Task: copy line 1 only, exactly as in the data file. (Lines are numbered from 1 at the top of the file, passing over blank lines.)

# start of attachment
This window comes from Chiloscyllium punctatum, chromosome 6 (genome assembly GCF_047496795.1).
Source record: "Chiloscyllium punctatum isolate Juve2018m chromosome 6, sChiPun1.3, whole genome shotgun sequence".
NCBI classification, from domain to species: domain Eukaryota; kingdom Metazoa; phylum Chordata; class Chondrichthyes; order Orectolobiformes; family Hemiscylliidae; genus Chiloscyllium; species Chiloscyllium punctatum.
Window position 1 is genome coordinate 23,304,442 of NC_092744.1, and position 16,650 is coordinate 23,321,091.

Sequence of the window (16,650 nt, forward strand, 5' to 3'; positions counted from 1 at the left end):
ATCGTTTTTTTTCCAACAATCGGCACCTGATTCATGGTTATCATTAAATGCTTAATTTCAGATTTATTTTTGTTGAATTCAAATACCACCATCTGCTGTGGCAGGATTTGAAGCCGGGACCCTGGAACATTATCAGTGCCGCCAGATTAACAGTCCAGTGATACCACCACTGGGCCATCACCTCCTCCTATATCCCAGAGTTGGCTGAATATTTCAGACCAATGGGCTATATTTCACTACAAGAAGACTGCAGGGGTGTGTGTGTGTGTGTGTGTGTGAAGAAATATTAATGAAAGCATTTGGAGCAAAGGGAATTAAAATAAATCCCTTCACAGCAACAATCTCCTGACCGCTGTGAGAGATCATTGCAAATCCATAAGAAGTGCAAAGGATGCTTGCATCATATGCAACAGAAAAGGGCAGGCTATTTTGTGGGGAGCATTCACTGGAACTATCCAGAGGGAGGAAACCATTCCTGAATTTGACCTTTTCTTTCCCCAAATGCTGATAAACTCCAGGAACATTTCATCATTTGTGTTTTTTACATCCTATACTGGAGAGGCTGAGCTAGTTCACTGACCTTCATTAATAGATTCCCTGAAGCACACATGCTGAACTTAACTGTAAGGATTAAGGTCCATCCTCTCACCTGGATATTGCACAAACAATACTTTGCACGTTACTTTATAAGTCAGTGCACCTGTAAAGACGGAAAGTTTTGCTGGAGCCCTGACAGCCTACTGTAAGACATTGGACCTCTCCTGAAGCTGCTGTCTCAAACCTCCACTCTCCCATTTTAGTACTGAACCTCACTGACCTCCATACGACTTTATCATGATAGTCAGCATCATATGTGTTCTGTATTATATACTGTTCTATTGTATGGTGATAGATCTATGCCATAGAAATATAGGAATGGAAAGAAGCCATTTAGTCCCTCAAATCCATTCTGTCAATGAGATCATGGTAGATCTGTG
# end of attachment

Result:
This window comes from Chiloscyllium punctatum, chromosome 6 (genome assembly GCF_047496795.1).